AMD made the warning via a support post on ‘Windows 11 performance variation in certain applications’, underlining that the issue is due to L3 cache latency potentially being around three times slower (cache is the small amount of very fast memory on-board the CPU).
As you might imagine, that’s bad news for apps and games which are particularly sensitive to this cache access time, and AMD estimates that broadly, all supported Ryzen CPUs under Windows 11 (and some newer Athlon models, plus Epyc chips) could slow down by around 3% to 5% in affected apps.
The rub is that slowdown could be worse with PC games, with around 10% to 15% of performance potentially being lost in what AMD calls ‘outliers’, specifically popular esports titles.
The good news? There’s already a fix for the problem underway and it’ll come as a Windows update in October – which could mean the patch may arrive with the cumulative update due next week (October 12).
A further issue highlighted by AMD is a performance flaw with UEFI CPPC2 (Collaborative Power and Performance Control 2) whereby that feature could fail to schedule threads successfully on the CPU’s fastest core (as it’s supposed to).
This gremlin may also affect apps which are “sensitive to the performance of one or a few CPU threads”, driving performance down a little, and the problem may be more evident in processors with 8-cores or more and TDPs above 65W.
Again, a solution is expected soon enough, and should be delivered at some point in October, also via a software update (presumably from AMD in this case, as Windows isn’t mentioned in the resolution to this second problem).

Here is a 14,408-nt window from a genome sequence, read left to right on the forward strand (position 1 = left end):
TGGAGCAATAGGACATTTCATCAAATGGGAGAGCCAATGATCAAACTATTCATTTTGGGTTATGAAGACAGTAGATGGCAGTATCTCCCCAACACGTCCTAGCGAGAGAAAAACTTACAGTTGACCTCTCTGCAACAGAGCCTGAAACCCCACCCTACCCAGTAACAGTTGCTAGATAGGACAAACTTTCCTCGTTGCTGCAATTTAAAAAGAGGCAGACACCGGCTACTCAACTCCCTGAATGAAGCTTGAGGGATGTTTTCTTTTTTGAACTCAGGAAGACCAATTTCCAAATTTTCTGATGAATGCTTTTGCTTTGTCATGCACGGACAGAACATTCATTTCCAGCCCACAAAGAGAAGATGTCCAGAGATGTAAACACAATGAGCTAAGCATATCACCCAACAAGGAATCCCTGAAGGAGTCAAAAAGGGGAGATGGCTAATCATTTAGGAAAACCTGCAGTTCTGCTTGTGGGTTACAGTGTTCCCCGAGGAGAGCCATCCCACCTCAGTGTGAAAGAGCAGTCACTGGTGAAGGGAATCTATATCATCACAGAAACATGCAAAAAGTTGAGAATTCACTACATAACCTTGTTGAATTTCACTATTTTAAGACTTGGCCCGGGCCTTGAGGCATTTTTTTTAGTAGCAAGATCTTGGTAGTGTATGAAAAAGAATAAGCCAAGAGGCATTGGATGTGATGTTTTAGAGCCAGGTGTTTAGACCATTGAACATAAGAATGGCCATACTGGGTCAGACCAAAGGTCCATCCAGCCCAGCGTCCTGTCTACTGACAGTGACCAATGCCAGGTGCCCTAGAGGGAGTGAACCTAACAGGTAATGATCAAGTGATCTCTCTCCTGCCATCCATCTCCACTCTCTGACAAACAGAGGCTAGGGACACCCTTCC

Analysis: Windows 11 – is it still in (a very public) beta?
This is a nasty volley of technical hitches for early adopters of Windows 11 who run AMD Ryzen chips, but it’s gamers who are mostly going to suffer here, of course. Performance drops of just a few percent in apps won’t be realistically noticeable, but a frame rate loss in double figures percentage-wise is obviously a big concern for gamers who might dabble in those particular titles. A 15% slowdown in a competitive esports title where every frame and millisecond of reaction time are vital is definitely a big problem.
That said, those larger frame rate drops are in ‘outliers’ as AMD underlines – we’re guessing that could be high frame rate shooters, meaning those running CS:GO on massively high refresh rate monitors may be the most badly affected here – so some gamers may not see much difference overall.
Even then, this clearly reinforces the perception that this initial release of Windows 11 was rushed out too early, given other issues already flagged up like the memory leak bug, and networking gremlins that could affect gamers too.
We’ll repeat our previous advice on the topic of whether or not to upgrade from Windows 10 – don’t do it yet. It’ll take some time to iron out these issues by the sounds of things, so you’re likely best-off waiting until next month at least, for all the October patching to be done – and then tested to make sure it doesn’t break anything else as collateral damage (which has certainly happened in the past with Microsoft).
Via Tom’s Hardware
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